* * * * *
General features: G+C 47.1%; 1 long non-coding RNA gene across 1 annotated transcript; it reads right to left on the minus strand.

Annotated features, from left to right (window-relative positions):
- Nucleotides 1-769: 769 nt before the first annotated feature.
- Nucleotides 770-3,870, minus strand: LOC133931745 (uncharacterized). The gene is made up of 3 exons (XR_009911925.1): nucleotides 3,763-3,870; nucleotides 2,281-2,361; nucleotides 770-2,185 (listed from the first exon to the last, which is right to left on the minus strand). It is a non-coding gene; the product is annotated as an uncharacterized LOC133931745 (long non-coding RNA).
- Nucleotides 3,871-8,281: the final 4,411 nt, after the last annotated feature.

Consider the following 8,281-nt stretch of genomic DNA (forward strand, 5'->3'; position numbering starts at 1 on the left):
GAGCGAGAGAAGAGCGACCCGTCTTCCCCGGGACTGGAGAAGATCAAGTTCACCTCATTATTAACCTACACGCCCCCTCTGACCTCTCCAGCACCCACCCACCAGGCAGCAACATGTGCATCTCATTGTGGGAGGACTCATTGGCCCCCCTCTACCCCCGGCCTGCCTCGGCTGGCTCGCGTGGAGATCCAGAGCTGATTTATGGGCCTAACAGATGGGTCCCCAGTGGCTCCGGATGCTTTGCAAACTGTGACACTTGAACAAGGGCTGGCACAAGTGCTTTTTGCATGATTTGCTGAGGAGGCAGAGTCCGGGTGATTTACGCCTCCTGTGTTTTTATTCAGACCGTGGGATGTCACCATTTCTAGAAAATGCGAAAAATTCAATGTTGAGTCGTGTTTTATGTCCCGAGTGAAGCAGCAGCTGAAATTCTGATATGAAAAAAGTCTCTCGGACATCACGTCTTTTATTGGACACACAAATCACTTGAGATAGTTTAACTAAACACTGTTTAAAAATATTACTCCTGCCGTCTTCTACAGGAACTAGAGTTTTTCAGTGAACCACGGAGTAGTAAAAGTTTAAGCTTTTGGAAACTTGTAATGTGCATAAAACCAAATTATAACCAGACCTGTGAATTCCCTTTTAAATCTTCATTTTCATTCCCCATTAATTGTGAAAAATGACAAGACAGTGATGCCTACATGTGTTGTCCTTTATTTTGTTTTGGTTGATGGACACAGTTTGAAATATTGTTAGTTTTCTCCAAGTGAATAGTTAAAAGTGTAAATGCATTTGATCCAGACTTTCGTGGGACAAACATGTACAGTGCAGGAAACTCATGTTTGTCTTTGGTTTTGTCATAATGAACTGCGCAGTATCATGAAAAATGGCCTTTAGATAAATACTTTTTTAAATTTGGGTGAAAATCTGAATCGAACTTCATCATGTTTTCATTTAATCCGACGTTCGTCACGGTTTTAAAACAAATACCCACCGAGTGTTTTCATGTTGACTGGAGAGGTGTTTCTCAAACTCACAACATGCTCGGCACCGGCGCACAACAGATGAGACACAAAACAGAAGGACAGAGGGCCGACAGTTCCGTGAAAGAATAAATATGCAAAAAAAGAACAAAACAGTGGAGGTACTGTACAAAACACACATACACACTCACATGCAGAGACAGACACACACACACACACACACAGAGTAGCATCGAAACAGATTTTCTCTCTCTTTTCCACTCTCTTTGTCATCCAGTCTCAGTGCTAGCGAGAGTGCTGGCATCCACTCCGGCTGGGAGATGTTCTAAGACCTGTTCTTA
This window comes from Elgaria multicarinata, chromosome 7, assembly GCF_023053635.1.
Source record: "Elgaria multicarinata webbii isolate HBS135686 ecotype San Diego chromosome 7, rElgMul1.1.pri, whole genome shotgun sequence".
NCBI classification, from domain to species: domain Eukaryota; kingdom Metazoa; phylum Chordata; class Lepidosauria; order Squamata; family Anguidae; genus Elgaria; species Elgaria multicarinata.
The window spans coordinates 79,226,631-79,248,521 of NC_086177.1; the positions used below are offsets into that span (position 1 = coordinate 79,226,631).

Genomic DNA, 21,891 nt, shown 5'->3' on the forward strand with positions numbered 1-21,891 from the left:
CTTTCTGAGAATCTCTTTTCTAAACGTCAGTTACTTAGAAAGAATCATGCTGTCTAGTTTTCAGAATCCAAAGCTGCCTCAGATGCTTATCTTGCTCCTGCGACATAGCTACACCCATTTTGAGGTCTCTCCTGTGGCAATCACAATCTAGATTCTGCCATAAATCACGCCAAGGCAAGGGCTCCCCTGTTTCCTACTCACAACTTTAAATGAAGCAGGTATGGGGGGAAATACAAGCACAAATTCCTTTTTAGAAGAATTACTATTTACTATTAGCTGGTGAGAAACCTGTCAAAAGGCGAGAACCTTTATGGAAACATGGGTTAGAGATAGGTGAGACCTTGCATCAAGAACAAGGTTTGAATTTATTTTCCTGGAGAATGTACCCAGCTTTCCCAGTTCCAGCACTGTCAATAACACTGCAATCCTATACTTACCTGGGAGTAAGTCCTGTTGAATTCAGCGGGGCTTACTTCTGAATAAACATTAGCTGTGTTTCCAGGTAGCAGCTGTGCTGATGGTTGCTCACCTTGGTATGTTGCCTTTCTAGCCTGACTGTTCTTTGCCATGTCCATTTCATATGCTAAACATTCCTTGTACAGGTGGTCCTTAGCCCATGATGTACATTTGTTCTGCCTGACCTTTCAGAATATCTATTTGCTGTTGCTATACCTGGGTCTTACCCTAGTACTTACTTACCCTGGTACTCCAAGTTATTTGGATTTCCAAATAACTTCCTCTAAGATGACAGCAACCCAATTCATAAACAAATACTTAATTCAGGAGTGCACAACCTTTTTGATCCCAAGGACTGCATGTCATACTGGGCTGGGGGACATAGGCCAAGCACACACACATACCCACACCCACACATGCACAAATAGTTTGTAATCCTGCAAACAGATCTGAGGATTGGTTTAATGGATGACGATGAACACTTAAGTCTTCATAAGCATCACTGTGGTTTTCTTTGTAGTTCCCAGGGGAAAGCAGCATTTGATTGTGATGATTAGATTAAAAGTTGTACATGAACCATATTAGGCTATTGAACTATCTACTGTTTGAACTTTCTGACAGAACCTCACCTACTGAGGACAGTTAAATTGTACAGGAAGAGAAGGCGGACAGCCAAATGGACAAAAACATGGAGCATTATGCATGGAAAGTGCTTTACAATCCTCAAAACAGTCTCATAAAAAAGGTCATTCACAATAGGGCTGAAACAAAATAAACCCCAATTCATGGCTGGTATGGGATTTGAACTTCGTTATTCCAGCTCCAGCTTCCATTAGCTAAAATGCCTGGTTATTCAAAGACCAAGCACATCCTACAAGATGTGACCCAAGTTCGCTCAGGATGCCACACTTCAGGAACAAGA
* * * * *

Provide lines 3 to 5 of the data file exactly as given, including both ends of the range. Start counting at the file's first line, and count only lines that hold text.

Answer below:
- Nucleotides 1-769: 769 nt before the first annotated feature.
- Nucleotides 770-3,870, minus strand: LOC133931745 (uncharacterized). The gene is made up of 3 exons (XR_009911925.1): nucleotides 3,763-3,870; nucleotides 2,281-2,361; nucleotides 770-2,185 (listed from the first exon to the last, which is right to left on the minus strand). It is a non-coding gene; the product is annotated as an uncharacterized LOC133931745 (long non-coding RNA).
- Nucleotides 3,871-8,281: the final 4,411 nt, after the last annotated feature.